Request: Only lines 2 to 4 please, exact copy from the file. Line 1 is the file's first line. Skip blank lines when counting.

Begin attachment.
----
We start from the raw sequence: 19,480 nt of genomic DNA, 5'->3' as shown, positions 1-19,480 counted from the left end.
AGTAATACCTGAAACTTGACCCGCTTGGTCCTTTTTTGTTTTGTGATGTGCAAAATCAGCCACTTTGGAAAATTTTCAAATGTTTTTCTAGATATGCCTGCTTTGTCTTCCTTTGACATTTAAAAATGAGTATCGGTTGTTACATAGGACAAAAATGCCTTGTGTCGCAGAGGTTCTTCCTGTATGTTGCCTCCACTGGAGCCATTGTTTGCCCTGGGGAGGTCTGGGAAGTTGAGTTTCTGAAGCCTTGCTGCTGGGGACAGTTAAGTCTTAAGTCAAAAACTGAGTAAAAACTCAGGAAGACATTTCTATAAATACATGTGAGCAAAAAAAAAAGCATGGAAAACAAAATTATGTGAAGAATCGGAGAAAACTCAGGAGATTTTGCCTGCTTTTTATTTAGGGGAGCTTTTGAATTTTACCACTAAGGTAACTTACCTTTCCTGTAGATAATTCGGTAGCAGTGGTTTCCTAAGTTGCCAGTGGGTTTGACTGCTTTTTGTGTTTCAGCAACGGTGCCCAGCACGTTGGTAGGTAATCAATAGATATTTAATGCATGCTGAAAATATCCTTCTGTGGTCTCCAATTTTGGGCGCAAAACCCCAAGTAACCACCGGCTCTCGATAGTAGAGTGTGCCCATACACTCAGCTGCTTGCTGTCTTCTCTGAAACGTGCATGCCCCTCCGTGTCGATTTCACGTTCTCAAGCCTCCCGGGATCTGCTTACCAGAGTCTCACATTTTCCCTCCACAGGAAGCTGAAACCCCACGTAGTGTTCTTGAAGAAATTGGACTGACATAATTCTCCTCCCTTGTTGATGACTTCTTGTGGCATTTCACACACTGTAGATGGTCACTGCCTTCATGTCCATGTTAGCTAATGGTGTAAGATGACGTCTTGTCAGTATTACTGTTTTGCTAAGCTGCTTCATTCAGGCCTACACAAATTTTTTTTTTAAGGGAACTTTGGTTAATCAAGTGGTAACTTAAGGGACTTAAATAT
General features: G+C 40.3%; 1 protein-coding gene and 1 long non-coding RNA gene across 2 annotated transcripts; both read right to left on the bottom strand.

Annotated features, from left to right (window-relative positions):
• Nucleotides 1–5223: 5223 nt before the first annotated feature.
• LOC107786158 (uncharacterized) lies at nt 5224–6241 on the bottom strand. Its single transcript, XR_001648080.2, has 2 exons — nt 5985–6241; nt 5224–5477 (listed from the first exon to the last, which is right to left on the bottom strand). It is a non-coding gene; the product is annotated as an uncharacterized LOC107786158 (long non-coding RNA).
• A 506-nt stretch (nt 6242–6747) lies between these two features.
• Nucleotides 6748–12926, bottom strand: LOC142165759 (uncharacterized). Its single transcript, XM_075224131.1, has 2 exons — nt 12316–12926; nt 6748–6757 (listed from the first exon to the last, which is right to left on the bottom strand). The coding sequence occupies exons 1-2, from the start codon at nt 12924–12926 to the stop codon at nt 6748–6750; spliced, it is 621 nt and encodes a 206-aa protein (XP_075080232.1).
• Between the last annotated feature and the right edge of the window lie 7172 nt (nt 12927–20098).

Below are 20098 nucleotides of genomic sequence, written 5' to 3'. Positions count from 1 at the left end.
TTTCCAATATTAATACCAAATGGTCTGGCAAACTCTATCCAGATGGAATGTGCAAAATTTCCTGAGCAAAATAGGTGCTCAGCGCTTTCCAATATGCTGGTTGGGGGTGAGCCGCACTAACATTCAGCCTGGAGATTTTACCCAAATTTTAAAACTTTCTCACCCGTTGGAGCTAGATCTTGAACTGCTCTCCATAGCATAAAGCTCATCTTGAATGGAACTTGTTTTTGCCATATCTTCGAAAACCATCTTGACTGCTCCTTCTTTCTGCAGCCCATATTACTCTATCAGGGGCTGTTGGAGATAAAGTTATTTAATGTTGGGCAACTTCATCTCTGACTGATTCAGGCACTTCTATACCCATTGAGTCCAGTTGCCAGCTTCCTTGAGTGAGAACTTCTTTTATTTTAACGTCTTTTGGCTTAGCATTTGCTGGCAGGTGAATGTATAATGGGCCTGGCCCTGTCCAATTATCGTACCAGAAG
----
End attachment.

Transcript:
AGTAATACCTGAAACTTGACCCGCTTGGTCCTTTTTTGTTTTGTGATGTGCAAAATCAGCCACTTTGGAAAATTTTCAAATGTTTTTCTAGATATGCCTGCTTTGTCTTCCTTTGACATTTAAAAATGAGTATCGGTTGTTACATAGGACAAAAATGCCTTGTGTCGCAGAGGTTCTTCCTGTATGTTGCCTCCACTGGAGCCATTGTTTGCCCTGGGGAGGTCTGGGAAGTTGAGTTTCTGAAGCCTTGCTGCTGGGGACAGTTAAGTCTTAAGTCAAAAACTGAGTAAAAACTCAGGAAGACATTTCTATAAATACATGTGAGCAAAAAAAAAAGCATGGAAAACAAAATTATGTGAAGAATCGGAGAAAACTCAGGAGATTTTGCCTGCTTTTTATTTAGGGGAGCTTTTGAATTTTACCACTAAGGTAACTTACCTTTCCTGTAGATAATTCGGTAGCAGTGGTTTCCTAAGTTGCCAGTGGGTTTGACTGCTTTTTGTGTTTCAGCAACGGTGCCCAGCACGTTGGTAGGTAATCAATAGATATTTAATGCATGCTGAAAATATCCTTCTGTGGTCTCCAATTTTGGGCGCAAAACCCCAAGTAACCACCGGCTCTCGATAGTAGAGTGTGCCCATACACTCAGCTGCTTGCTGTCTTCTCTGAAACGTGCATGCCCCTCCGTGTCGATTTCACGTTCTCAAGCCTCCCGGGATCTGCTTACCAGAGTCTCACATTTTCCCTCCACAGGAAGCTGAAACCCCACGTAGTGTTCTTGAAGAAATTGGACTGACATAATTCTCCTCCCTTGTTGATGACTTCTTGTGGCATTTCACACACTGTAGATGGTCACTGCCTTCATGTCCATGTTAGCTAATGGTGTAAGATGACGTCTTGTCAGTATTACTGTTTTGCTAAGCTGCTTCATTCAGGCCTACACAAATTTTTTTTTTAAGGGAACTTTGGTTAATCAAGTGGTAACTTAAGGGACTTAAATAT
General features: G+C 40.3%; 1 protein-coding gene and 1 long non-coding RNA gene across 2 annotated transcripts; both read right to left on the bottom strand.

Annotated features, from left to right (window-relative positions):